Hampton Court Palace (England)


Step back in time to the court of Henry VIII at Hampton Court Palace. Full of history and haunts, this Tudor masterpiece is a fun place to visit with your family.


Hampton Court Palace dates to the 16th century when Henry VIII made it his home and brought all six of his wives to live here. It was here that his third wife, Jane Seymour, died after giving birth to his only son, Edward. This is also the place where his fifth wife, Catherine Howard, was arrested for adultery, leading to her eventual beheading at the Tower of London. Both women are said to still haunt the palace’s halls today.

The palace was also home to Queen Elizabeth I and King Charles I before his beheading. King William and Queen Mary added to the palace in the late 17th century, and the Georgian kings also put their decorative imprint on the palace. It opened to the public in 1838 and is an easy day trip from London. 


Located just fifteen miles southwest of London along the River Thames, Hampton Court Palace is a great day trip for families looking to get out of London. It is easily accessible by train (via Waterloo Station) or boat (a leisurely 3-hour boat ride from Westminster Pier). We took the train, and it is a short 45-minute ride from Waterloo. Exit the train station and walk just across a bridge to access the palace. Enjoy the pretty view of the Thames!

Buy your tickets ahead of time to ensure entry. Be sure to check out the special events at the palace during your visit. We were there during the Queen’s Platinum Jubilee so we got to see a real jousting event!

Enter the gates of the palace and walk down the long driveway, taking in the view of the red brick Tudor palace. 

Enter through the main gates into the base court.

Stop at the Undercroft Shop (to the left) to pick up your mobile guides, which are a definite must-have to understand what you’re seeing. There is a family tour that has ambient noise along with a usual tour. The palace is vast, and it’s easy to get lost so feel free to ask the friendly guides for help. Or bring your own private guide to help you navigate the palace.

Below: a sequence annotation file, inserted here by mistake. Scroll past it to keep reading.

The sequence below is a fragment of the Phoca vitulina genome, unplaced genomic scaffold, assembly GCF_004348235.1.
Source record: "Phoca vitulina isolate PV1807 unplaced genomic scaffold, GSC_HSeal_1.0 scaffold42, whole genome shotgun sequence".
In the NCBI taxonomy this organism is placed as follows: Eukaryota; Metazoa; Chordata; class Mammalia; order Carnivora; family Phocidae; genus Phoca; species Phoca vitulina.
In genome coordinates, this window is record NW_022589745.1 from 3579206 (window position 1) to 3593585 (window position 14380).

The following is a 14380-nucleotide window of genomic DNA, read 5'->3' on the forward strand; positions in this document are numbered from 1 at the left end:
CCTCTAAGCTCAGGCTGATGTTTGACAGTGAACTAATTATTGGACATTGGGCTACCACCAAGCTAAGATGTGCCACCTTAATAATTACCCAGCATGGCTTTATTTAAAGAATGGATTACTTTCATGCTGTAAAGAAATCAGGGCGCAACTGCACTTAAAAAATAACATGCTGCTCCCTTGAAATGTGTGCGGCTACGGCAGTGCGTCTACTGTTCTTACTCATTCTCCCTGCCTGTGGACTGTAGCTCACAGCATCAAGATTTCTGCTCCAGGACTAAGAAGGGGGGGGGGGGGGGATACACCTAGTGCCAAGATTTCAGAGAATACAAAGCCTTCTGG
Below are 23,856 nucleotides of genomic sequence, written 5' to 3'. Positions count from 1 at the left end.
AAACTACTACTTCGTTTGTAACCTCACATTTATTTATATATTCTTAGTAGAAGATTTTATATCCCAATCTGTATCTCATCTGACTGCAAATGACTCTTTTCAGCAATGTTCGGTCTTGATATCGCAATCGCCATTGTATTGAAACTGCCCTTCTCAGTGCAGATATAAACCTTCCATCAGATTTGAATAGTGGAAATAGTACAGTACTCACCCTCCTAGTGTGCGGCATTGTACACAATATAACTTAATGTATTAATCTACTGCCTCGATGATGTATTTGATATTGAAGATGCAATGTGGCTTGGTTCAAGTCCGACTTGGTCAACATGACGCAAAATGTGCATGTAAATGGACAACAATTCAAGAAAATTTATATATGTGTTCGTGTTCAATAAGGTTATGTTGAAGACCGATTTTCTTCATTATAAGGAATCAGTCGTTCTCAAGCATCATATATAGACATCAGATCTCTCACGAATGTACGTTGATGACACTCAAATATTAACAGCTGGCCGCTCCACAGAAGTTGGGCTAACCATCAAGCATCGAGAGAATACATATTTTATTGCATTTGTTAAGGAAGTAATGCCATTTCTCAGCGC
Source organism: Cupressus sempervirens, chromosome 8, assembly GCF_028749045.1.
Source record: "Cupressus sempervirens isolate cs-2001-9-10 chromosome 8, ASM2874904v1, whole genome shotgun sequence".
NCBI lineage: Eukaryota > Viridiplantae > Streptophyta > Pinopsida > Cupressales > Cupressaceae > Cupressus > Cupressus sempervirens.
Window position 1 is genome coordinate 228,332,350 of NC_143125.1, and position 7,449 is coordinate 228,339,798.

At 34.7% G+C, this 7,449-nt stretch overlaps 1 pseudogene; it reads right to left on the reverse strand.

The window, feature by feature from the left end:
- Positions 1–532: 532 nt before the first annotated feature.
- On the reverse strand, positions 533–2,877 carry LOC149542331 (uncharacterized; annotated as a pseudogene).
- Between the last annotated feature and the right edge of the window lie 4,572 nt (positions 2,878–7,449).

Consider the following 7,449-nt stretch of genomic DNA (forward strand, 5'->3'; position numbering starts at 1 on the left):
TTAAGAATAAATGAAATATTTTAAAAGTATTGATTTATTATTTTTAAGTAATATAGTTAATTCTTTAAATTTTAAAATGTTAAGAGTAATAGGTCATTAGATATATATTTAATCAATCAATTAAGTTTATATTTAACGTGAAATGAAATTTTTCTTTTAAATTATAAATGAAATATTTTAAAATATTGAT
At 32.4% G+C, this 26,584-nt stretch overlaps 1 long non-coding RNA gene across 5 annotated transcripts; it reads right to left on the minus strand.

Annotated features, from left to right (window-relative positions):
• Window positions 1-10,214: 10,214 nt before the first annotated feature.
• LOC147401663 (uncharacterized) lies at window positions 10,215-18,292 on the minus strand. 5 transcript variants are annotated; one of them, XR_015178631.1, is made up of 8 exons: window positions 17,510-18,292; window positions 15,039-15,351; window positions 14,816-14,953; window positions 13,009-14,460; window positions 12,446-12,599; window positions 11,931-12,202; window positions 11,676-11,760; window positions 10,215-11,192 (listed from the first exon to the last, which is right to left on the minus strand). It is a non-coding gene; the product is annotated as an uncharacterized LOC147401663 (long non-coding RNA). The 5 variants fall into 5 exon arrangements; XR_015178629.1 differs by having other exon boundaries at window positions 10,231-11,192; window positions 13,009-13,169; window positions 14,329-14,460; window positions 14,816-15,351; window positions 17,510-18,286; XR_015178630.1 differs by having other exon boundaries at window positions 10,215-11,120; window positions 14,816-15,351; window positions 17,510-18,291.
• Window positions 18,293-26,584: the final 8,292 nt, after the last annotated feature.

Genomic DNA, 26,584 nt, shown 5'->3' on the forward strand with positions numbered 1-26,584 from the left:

Start your tour to the left at Henry VIII’s kitchens. These interesting rooms will take your kids back in time when preparing food was a long and arduous process, especially for hundreds of people. The docents in each room are happy to talk to you about the details or click on the corresponding link on your guide. 

Your kids will like standing in the massive kitchen fireplace!

I loved learning about the early “cafeteria” at the palace.

Next follow signs to Henry VIII’s apartments, the most atmospheric part of the palace. These rooms are a must-see! You’ll feel like you’re in a BBC movie about Henry VIII while walking through these sumptuous rooms, including the timbered great hall and great watching chamber with its tapestries and games. 

A long hallway contains portraits of Henry VIII as a young man and an older king, well-known to all of us history enthusiasts. 

The history of the council chamber room is steeped in lore as it’s the place where some of Henry’s biggest decisions were made – the establishment of the Church of England, Anne Boleyn’s arrest and beheading, his divorce from Anne of Cleves, and the arrest of Catherine Howard. If these walls could talk…

My son was fascinated with the story of Catherine Howard’s arrest at the palace. She heard of her coming imprisonment and ran through what is now called the haunted gallery to find the King who was in the Chapel Royal to plead her innocence. She never made it and is said to haunt this gallery today, screaming for mercy. I loved this room as well for the portraits of Henry and his family.